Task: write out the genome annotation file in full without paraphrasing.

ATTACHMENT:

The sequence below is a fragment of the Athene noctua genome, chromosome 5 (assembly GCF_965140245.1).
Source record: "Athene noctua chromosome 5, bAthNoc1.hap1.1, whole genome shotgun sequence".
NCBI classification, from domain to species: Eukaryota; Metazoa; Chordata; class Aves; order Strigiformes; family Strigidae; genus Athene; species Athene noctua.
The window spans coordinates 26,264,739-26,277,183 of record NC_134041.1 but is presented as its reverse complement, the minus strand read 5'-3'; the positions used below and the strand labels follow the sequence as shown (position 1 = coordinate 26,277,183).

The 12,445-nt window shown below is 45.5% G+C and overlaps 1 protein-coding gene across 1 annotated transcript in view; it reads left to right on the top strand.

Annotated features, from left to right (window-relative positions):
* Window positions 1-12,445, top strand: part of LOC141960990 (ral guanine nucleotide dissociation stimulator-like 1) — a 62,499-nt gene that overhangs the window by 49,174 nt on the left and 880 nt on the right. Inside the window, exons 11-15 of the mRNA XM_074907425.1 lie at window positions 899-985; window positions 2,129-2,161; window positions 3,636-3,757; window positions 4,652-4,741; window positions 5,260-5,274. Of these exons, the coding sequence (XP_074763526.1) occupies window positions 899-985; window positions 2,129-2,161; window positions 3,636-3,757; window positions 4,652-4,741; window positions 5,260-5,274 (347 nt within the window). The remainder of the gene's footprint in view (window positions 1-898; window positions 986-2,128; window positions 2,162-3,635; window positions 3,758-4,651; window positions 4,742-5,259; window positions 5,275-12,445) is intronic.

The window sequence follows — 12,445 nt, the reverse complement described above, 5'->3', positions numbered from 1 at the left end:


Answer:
The sequence below is a fragment of the Athene noctua genome, chromosome 5 (assembly GCF_965140245.1).
Source record: "Athene noctua chromosome 5, bAthNoc1.hap1.1, whole genome shotgun sequence".
NCBI classification, from domain to species: Eukaryota; Metazoa; Chordata; class Aves; order Strigiformes; family Strigidae; genus Athene; species Athene noctua.
The window spans coordinates 26,264,739-26,277,183 of record NC_134041.1 but is presented as its reverse complement, the minus strand read 5'-3'; the positions used below and the strand labels follow the sequence as shown (position 1 = coordinate 26,277,183).

The 12,445-nt window shown below is 45.5% G+C and overlaps 1 protein-coding gene across 1 annotated transcript in view; it reads left to right on the top strand.

Annotated features, from left to right (window-relative positions):
* Window positions 1-12,445, top strand: part of LOC141960990 (ral guanine nucleotide dissociation stimulator-like 1) — a 62,499-nt gene that overhangs the window by 49,174 nt on the left and 880 nt on the right. Inside the window, exons 11-15 of the mRNA XM_074907425.1 lie at window positions 899-985; window positions 2,129-2,161; window positions 3,636-3,757; window positions 4,652-4,741; window positions 5,260-5,274. Of these exons, the coding sequence (XP_074763526.1) occupies window positions 899-985; window positions 2,129-2,161; window positions 3,636-3,757; window positions 4,652-4,741; window positions 5,260-5,274 (347 nt within the window). The remainder of the gene's footprint in view (window positions 1-898; window positions 986-2,128; window positions 2,162-3,635; window positions 3,758-4,651; window positions 4,742-5,259; window positions 5,275-12,445) is intronic.

The window sequence follows — 12,445 nt, the reverse complement described above, 5'->3', positions numbered from 1 at the left end: